Role of oestrogen in male sexual behaviour: insights from the natural model of aromatase deficiency
Article first published online: 24 DEC 2001
Volume 51, Issue 4, pages 517–524, October 1999
How to Cite
Carani, C., Rochira, V., Faustini-Fustini, M., Balestrieri, A. and Granata (1999), Role of oestrogen in male sexual behaviour: insights from the natural model of aromatase deficiency. Clinical Endocrinology, 51: 517–524. doi: 10.1046/j.1365-2265.1999.00849.x
- Issue published online: 24 DEC 2001
- Article first published online: 24 DEC 2001
In order to evaluate the role of oestrogens on human male sexual behaviour, the gender-identity, psychosexual orientation and sexual activity of a man with a congenital lack of oestradiol resulting from an inactivating mutation of the aromatase P450 gene was investigated. The psychosexual and sexual behavioural evaluations were performed before and during testosterone treatment and before oestradiol treatment, during three phases of different dosages of oestradiol treatment.
The study was performed before (phase A) and during (phase B) testosterone enanthate treatment (250 mg i.m. every 10 days, for 6 months), during testosterone withdrawal (phase C), and during each of the following transdermal oestradiol treatments: 50 μg twice a week for 6 months (phase D); 25 μg twice a week for 9 months (phase E), and 12.5 μg twice a week for 9 months (phase F).
Sexual behaviour was investigated by a sexological interview and by a 2-month self-reported daily diary performed during each phase of the protocol study. Furthermore, during each oestradiol treatment (phase C, D, E and F), a study of depression, anxiety trait and sexual behaviour was performed by the Beck Depression Inventory (BDI), the Spielberger Trait Anxiety Inventory (STAI) and the Golombok-Rust Inventory of Sexual Satisfaction (GRISS), respectively. Sexual orientation and gender-identity were evaluated by the BEM Sex Role Inventory (BSRI). Serum testosterone and oestradiol were measured during each phase of the study.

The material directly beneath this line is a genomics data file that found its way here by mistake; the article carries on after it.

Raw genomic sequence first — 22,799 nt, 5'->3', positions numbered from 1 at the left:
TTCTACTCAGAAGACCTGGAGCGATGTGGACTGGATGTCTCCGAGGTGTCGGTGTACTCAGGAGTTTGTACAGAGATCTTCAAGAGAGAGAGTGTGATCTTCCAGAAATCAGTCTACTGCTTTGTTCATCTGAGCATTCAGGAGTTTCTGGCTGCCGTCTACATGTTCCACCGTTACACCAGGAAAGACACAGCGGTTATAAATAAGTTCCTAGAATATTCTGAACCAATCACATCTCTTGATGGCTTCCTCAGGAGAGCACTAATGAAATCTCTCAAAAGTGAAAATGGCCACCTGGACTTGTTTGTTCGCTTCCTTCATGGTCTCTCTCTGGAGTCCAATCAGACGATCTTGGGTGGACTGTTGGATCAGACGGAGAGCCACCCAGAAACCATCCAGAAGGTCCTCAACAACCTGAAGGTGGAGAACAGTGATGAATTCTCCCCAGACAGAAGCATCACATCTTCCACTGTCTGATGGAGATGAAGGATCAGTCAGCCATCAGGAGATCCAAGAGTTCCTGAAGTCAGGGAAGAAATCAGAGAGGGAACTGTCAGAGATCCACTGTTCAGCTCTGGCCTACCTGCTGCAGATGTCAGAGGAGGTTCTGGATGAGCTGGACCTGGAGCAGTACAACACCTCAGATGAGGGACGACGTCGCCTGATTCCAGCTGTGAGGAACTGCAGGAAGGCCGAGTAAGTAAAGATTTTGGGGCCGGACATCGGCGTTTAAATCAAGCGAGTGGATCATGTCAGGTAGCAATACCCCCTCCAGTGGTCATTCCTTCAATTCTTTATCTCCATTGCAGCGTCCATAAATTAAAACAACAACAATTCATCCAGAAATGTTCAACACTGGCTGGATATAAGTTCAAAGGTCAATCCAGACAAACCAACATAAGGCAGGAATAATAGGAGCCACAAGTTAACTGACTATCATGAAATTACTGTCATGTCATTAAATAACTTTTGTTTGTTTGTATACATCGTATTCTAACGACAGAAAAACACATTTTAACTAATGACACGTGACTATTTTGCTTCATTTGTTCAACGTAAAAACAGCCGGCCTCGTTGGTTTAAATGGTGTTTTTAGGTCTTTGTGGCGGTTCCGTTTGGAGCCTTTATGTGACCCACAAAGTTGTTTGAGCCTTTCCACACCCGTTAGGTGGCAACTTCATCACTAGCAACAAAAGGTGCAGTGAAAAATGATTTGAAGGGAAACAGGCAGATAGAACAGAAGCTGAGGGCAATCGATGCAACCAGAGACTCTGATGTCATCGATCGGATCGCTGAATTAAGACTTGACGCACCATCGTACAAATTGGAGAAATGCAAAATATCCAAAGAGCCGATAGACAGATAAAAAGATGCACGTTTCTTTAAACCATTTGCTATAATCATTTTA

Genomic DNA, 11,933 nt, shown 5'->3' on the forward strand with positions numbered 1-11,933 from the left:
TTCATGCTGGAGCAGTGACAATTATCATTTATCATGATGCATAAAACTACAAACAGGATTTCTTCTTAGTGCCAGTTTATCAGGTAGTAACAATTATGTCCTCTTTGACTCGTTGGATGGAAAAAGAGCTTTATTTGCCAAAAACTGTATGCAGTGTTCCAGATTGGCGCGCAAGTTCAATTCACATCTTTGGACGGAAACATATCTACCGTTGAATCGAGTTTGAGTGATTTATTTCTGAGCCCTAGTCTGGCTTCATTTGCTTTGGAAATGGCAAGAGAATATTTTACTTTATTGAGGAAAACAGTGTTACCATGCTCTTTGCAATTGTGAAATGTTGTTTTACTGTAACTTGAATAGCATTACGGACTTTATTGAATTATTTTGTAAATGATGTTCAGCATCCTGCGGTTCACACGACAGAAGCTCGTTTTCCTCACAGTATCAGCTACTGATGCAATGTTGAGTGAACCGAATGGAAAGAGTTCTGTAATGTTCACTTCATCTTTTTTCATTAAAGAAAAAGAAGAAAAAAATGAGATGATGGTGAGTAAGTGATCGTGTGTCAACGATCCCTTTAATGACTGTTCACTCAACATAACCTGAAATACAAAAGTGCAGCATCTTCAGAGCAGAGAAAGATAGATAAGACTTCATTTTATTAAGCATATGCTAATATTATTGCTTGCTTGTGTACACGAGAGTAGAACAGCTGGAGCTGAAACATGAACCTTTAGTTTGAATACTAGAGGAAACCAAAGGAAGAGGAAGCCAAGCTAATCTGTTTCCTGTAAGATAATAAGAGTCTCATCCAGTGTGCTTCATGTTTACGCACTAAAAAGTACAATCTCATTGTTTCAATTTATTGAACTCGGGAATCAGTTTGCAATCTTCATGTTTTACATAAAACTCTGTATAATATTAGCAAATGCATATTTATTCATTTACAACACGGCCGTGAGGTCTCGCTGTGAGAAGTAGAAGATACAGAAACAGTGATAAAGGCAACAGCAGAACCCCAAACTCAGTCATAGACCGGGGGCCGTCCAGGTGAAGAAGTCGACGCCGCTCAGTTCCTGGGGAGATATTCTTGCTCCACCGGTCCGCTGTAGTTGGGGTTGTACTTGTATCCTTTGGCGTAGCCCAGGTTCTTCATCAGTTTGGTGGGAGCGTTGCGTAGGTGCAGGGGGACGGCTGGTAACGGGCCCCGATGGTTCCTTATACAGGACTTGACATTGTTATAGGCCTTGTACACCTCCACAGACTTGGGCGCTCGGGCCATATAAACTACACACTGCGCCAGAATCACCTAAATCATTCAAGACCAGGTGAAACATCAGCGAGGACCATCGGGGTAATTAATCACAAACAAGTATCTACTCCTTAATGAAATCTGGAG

Before oestradiol treatment (phase C), serum oestradiol was undetectable, while it rose to 356.1, 88.1 and 55.1 pmol/l during phases D, E and F, respectively. Before any oestradiol treatment, during phase D, phase E and phase F serum testosterone was 18.13, 0.72, 14.3 and 18.51 nmol/l, respectively. The patient's gender-identity as assessed by BSRI and by the sexological interview was clearly male. The psychosexual orientation evaluated by BSRI, by the sexological interview and by the analysis of the self-filled diary was heterosexual. Relevant modification of the patient's sexual behaviour occurred only during oestrogen treatment. This was more evident during both phase E and phase F, and concerned the behavioural parameters with an increase of libido, frequency of sexual intercourse, masturbation and erotic fantasies. A reduction of BDI and STAI scores was detected during the oestrogen phases.
The study of the sexual behaviour in this man with aromatase deficiency suggests that oestrogens in humans do not affect gender-identity and sexual orientation but could have a role in male sexual activity.